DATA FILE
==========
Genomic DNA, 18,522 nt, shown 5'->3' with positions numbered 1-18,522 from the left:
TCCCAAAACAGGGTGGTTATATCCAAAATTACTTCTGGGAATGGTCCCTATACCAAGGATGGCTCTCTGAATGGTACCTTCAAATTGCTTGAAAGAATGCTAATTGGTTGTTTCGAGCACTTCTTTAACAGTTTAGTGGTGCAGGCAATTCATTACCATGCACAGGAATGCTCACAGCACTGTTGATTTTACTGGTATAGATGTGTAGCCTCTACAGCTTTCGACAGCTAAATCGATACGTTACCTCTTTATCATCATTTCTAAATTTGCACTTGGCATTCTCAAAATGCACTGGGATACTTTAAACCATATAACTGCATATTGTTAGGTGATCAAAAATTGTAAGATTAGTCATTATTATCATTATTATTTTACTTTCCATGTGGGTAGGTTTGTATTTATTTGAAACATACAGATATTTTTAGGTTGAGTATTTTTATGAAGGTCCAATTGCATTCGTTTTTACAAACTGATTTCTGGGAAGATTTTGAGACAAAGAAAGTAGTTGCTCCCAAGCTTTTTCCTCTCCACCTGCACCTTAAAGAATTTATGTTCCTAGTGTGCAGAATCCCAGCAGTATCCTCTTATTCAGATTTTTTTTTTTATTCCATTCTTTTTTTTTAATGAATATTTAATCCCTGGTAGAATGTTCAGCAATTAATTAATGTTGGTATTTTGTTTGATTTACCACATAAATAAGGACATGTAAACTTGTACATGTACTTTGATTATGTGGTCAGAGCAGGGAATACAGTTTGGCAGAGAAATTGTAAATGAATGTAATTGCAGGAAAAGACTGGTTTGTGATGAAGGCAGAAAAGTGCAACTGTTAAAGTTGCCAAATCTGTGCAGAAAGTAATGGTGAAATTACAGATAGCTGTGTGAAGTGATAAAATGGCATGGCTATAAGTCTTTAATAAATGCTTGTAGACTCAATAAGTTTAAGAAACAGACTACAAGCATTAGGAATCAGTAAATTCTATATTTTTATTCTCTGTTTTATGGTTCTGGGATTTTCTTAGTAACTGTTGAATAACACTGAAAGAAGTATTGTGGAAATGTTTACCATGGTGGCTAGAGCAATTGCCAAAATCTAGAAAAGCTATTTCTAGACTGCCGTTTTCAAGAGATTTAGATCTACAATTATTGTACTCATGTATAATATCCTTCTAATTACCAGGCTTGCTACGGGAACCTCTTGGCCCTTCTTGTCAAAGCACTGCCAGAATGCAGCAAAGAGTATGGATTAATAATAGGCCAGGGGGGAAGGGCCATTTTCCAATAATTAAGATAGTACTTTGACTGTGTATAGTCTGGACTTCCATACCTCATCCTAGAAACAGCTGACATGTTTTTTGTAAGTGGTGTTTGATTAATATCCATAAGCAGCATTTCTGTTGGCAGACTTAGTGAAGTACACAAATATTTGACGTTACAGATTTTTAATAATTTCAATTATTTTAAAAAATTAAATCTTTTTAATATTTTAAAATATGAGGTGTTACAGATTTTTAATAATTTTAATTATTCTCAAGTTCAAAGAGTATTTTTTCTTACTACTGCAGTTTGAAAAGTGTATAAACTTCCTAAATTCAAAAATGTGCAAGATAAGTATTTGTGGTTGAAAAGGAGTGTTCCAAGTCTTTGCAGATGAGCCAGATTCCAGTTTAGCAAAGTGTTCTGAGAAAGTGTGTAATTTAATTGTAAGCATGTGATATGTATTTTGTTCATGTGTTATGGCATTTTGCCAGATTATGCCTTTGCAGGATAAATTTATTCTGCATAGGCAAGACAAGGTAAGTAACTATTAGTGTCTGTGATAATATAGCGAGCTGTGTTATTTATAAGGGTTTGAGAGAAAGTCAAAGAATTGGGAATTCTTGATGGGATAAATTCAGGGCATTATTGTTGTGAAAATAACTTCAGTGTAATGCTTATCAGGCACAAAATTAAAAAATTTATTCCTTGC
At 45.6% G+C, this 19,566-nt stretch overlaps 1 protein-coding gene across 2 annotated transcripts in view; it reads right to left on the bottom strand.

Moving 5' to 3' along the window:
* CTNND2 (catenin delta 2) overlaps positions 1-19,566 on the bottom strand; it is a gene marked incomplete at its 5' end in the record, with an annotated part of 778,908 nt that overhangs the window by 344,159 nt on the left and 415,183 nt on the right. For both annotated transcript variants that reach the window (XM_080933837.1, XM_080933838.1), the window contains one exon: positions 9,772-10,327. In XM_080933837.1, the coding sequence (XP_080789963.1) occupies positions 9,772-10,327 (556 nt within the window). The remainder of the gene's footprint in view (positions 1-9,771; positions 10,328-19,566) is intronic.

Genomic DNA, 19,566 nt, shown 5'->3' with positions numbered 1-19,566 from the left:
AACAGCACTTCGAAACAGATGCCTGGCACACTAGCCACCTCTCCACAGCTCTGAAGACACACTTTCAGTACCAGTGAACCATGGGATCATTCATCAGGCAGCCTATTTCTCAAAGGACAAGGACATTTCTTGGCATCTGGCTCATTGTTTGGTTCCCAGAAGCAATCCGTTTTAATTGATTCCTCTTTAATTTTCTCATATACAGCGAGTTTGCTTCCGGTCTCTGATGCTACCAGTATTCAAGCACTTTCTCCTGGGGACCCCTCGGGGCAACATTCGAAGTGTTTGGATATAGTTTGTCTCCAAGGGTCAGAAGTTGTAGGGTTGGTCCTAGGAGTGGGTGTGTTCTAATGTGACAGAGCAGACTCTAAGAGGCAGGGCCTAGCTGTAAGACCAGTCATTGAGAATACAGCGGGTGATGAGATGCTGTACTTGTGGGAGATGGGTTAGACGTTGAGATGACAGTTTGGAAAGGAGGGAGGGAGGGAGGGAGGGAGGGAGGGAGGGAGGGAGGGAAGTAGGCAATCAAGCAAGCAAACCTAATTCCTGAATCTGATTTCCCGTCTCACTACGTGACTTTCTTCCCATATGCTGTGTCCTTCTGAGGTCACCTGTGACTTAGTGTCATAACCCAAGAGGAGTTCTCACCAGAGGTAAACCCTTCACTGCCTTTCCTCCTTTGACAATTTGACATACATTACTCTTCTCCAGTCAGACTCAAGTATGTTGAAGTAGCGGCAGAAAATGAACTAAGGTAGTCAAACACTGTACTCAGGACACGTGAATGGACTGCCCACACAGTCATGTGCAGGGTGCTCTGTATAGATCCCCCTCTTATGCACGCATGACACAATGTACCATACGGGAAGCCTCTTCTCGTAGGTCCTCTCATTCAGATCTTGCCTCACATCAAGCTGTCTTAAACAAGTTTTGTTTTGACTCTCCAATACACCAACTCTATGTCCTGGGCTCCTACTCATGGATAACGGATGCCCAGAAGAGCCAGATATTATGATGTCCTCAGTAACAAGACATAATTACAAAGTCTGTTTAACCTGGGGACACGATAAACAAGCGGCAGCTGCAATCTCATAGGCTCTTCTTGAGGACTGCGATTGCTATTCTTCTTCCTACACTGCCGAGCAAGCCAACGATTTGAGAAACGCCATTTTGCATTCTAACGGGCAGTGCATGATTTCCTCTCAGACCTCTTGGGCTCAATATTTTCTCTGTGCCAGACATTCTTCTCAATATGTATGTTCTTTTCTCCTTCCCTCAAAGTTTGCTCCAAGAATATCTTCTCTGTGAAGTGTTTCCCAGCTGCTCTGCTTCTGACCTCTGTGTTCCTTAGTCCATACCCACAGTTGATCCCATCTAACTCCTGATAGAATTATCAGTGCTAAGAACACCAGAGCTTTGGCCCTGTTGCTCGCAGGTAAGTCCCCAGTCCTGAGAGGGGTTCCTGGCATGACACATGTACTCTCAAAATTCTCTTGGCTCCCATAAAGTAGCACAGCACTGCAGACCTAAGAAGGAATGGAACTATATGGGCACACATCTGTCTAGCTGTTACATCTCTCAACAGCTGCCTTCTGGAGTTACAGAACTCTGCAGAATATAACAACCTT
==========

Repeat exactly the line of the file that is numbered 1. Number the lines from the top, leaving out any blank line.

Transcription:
Genomic DNA, 18,522 nt, shown 5'->3' with positions numbered 1-18,522 from the left: